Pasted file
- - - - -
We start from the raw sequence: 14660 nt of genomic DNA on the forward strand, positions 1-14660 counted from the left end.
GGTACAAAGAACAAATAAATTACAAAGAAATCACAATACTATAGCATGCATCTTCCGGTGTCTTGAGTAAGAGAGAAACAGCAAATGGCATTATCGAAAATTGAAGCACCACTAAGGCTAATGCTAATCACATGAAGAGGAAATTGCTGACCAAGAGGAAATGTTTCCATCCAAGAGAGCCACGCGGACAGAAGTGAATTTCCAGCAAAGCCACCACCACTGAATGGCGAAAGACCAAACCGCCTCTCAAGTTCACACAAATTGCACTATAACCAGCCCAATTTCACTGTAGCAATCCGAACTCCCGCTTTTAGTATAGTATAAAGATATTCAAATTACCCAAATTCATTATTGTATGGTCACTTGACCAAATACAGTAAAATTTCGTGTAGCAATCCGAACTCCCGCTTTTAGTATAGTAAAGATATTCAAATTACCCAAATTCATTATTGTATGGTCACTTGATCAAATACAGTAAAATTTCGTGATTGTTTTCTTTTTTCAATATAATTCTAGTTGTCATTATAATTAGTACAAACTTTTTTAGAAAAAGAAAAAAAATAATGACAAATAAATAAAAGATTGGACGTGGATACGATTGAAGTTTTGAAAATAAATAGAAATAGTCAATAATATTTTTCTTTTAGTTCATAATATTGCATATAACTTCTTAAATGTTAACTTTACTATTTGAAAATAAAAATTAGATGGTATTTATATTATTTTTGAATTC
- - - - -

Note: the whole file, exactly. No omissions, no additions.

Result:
We start from the raw sequence: 14660 nt of genomic DNA on the forward strand, positions 1-14660 counted from the left end.
GGTACAAAGAACAAATAAATTACAAAGAAATCACAATACTATAGCATGCATCTTCCGGTGTCTTGAGTAAGAGAGAAACAGCAAATGGCATTATCGAAAATTGAAGCACCACTAAGGCTAATGCTAATCACATGAAGAGGAAATTGCTGACCAAGAGGAAATGTTTCCATCCAAGAGAGCCACGCGGACAGAAGTGAATTTCCAGCAAAGCCACCACCACTGAATGGCGAAAGACCAAACCGCCTCTCAAGTTCACACAAATTGCACTATAACCAGCCCAATTTCACTGTAGCAATCCGAACTCCCGCTTTTAGTATAGTATAAAGATATTCAAATTACCCAAATTCATTATTGTATGGTCACTTGACCAAATACAGTAAAATTTCGTGTAGCAATCCGAACTCCCGCTTTTAGTATAGTAAAGATATTCAAATTACCCAAATTCATTATTGTATGGTCACTTGATCAAATACAGTAAAATTTCGTGATTGTTTTCTTTTTTCAATATAATTCTAGTTGTCATTATAATTAGTACAAACTTTTTTAGAAAAAGAAAAAAAATAATGACAAATAAATAAAAGATTGGACGTGGATACGATTGAAGTTTTGAAAATAAATAGAAATAGTCAATAATATTTTTCTTTTAGTTCATAATATTGCATATAACTTCTTAAATGTTAACTTTACTATTTGAAAATAAAAATTAGATGGTATTTATATTATTTTTGAATTC